Emerging Research and Lingering Questions about Scaling Access to Mentored Undergraduate Research

written by admin on January 21, 2016 in Doing EL and Resources and Studying EL and Undergraduate Research with no comments

Association of American Colleges and Universities 2016 Meeting | January 21, 2016 | 1:30-2:30 PM

Presenters:

  • Jessie L. Moore, Associate Director of the Center for Engaged Learning, Elon University
  • Jenny Shanahan, Director of Undergraduate Research, Bridgewater State University
  • Laura Behling, Vice President for Academic Affairs and Dean of the College, Knox College
  • Paul Miller, Director of Undergraduate Research, Elon University
  • Tim Peeples, Associate Provost for Faculty Affairs, Elon University
Download the Session Handout | Download the Session Slides

As a high-impact educational practice, undergraduate research (UR) significantly improves student learning. UR leads to better student retention and engagement (Kuh, 2008), and students of color and first-generation and low-income students are significantly more likely to graduate if they participate in mentored UR (Brownell & Swaner, 2010; Gregerman, 1999; Locks & Gregerman, 2008). UR also fosters deep learning of critical thinking, effective communication, and complex problem-solving, which are among the most valuable skills undergraduates develop during college (Hart Research Associates, 2015).  Yet UR disproportionally serves students from advantaged backgrounds, with high GPAs, and/or with the confidence to pursue selective opportunities (Osborn & Karukstis, 2009).

Kuh and O’Donnell (2013) contend that the deepest engagement in UR occurs when students participate in all aspects of the research process in close working relationships with faculty teacher-scholars. The Council on Undergraduate Research (CUR) definition of UR reflects this centrality of the faculty mentor: “Undergraduate research is an inquiry or investigation conducted by an undergraduate in collaboration with a faculty mentor that makes an original intellectual or creative contribution to the discipline” (Wenzel, 1997; see also Lopatto, 2003, and Osborne & Karukstis, 2009).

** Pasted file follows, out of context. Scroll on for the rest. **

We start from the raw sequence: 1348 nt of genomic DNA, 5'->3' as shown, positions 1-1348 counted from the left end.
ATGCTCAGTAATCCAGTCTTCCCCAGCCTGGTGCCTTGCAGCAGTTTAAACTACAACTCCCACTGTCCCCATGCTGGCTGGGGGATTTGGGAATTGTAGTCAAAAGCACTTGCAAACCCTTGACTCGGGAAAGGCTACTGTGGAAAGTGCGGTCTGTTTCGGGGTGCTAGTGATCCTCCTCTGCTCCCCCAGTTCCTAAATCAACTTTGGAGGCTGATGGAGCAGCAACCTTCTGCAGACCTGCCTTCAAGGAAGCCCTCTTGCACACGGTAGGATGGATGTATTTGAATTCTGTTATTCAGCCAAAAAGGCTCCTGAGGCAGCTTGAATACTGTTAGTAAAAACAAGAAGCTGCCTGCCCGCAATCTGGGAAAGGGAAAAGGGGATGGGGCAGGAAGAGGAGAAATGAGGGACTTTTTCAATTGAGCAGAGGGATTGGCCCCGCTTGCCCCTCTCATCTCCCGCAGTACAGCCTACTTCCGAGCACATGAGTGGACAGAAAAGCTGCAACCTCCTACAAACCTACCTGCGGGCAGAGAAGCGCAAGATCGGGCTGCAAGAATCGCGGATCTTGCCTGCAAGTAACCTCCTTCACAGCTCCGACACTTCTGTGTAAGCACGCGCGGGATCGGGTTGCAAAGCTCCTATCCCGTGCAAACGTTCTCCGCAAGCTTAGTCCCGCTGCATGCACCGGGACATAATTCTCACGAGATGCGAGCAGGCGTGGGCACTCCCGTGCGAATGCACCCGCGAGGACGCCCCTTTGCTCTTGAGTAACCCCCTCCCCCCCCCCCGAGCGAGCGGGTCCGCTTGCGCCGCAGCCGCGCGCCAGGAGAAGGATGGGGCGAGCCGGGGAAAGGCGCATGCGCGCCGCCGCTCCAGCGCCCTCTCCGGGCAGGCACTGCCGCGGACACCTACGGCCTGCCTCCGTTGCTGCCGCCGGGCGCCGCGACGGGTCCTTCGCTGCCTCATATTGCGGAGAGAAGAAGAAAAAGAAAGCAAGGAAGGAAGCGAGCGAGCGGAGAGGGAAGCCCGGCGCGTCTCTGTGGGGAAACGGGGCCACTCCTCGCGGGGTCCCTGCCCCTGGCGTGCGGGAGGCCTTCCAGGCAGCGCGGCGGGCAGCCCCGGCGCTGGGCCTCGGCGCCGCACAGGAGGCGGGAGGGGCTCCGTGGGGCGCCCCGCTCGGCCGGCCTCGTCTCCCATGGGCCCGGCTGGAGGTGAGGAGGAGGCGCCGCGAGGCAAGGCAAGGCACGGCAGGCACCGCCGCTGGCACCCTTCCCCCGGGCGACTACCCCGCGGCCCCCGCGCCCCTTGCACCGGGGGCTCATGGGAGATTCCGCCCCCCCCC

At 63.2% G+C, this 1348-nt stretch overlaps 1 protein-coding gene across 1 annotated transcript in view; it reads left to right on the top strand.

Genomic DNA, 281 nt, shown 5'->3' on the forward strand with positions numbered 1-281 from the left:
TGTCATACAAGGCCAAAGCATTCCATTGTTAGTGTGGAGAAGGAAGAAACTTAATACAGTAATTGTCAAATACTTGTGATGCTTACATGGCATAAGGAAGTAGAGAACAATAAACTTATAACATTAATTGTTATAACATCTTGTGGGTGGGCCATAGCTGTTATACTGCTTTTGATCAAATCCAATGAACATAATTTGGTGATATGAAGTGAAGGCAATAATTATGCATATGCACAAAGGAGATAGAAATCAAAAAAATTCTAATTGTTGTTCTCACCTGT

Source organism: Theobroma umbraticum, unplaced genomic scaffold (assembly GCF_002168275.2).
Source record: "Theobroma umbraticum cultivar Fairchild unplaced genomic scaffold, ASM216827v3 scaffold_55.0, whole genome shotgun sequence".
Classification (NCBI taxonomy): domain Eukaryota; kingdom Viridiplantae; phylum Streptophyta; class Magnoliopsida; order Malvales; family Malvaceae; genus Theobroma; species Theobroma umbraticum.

Recent research identifies student benefits of participating in UR and delineates institutional supports that foster student engagement in high-impact practices. Few investigations have focused on the faculty mentor’s role in supporting student learning, what constitutes a productive student-mentor dynamic in UR, or how institutions cultivate mentored UR. In order to scale up mentored UR, the faculty mentor role must be better understood.

This discussion session draws from existing literature and multi-institutional research by participants in the 2014-2016 Center for Engaged Learning Research Seminar on Excellence in Mentoring Undergraduate Research. 34 researchers from 26 institutions in 4 countries have collaborated on six multi-institutional research projects, including studies of key characteristics of mentoring UR that make the experience high-impact for students, ways that students’ and faculty mentors’ identity differences affect the research mentoring relationship, and institutional supports and practices that most effectively foster high-quality mentoring of UR.